Oyster farmers in British Columbia can now access a million-dollar fund that will support this year’s oyster stock re-seeding efforts.

The $1.3-million BC Oyster Recovery Fund will also support a marine norovirus pilot research survey that will monitor the travel patterns of pathogens through Baynes Sound. Another project it will fund is research that could lead to the development of an early warning system for pathogen transfer.

“Oyster growers in our province work hard to support their families in coastal communities,” said Lana Popham, Minister of Agriculture. “Right now, they need our help, and the BC Oyster Recovery Fund will provide key supports for the sector to address the recent challenges they have faced, and will increase consumer confidence in our amazing oysters.”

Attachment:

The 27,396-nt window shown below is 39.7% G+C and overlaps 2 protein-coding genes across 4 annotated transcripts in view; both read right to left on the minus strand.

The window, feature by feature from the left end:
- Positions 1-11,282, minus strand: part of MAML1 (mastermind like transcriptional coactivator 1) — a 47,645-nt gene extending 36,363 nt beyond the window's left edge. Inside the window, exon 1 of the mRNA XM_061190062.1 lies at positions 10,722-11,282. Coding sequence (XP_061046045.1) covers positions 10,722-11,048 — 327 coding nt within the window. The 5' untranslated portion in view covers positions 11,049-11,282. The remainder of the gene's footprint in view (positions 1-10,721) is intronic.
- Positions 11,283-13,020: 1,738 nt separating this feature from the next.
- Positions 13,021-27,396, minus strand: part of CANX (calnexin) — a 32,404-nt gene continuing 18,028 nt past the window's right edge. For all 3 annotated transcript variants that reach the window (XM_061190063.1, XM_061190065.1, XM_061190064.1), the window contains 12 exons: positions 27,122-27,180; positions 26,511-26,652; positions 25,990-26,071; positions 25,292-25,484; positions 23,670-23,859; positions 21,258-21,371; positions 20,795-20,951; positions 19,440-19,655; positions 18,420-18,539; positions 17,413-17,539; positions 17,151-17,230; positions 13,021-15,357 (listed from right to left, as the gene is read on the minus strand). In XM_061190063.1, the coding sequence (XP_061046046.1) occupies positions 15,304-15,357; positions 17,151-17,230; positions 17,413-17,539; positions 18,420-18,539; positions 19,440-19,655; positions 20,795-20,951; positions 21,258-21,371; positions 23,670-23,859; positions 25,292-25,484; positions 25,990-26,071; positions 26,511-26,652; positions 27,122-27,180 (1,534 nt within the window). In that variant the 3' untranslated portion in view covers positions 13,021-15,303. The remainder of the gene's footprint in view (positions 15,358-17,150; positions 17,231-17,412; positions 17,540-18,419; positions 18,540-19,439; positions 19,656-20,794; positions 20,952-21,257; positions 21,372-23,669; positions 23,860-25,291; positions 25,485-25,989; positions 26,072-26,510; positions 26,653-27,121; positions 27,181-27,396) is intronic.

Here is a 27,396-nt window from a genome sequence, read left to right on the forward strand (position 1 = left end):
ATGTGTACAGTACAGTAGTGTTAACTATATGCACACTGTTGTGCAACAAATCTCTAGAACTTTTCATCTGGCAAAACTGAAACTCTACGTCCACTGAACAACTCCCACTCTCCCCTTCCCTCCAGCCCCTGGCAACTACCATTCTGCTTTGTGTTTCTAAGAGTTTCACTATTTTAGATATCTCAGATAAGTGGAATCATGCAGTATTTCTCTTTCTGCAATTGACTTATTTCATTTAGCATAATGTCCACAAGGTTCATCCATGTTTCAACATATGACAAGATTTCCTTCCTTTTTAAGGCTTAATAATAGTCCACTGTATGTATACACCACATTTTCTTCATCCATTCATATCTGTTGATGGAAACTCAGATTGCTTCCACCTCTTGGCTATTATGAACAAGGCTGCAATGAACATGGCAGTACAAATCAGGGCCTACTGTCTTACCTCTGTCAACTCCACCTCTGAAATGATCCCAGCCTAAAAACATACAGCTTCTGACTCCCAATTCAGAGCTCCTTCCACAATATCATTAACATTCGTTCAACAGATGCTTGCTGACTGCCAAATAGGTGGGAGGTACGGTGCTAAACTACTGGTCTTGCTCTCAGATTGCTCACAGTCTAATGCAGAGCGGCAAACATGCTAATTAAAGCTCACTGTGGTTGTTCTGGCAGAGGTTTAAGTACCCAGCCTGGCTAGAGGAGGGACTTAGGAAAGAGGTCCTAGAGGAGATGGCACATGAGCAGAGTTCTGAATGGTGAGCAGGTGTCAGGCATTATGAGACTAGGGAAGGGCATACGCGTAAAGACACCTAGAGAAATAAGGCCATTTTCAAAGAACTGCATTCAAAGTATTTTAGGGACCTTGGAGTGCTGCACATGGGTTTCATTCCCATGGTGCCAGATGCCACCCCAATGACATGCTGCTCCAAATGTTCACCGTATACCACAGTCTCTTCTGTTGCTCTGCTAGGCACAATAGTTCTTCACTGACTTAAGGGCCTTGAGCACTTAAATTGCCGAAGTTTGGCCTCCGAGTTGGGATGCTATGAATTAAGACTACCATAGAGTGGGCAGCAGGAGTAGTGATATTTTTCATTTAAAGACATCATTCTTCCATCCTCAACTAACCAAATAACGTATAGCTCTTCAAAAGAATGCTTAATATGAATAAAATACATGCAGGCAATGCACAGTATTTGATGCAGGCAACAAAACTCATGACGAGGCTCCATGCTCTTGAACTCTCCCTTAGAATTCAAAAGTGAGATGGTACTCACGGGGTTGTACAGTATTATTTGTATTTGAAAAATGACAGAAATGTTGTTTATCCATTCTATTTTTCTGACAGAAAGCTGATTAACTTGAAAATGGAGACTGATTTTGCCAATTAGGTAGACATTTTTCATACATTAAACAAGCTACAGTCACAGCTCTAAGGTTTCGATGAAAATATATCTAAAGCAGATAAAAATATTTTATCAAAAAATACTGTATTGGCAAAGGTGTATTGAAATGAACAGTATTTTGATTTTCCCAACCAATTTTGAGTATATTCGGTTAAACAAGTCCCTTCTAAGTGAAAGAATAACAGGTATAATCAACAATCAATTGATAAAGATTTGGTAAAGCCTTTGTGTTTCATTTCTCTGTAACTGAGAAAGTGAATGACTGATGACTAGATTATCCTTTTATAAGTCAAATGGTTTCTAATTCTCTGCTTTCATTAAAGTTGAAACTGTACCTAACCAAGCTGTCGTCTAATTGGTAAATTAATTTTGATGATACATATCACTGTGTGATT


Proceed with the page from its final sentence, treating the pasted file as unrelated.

“We are grateful for the assistance provided by the Ministry of Agriculture to help farmers recover from the impacts of environmental issues beyond their control,” said Darlene Winterburn, executive director, BC Shellfish Growers Association. “This emergency funding will go a long way to build confidence and to provide stability for our farmers. The research will benefit everyone who lives on BC's coasts.”

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Efforts to restore the population of wild Atlantic salmon in the Inner Bay of Fundy between Nova and New Brunswick has reached a milestone as wild-hatched offspring are leaving their home rivers for the first time and migrating to the Bay of Fundy to feed.
Coastal First Nations leaders have told Shepherd Conservation Society to stay off their traditional territories and partners’ farms this summer.

First Nations leaders and salmon farm workers spoke about the importance of aquaculture at a gathering in Campbell River, BC, on June 1.

Tlowitsis Chief John Smith recalled how foreign members of the Sea Shepherd Conservation Society have harassed salmon farms for the last two summers.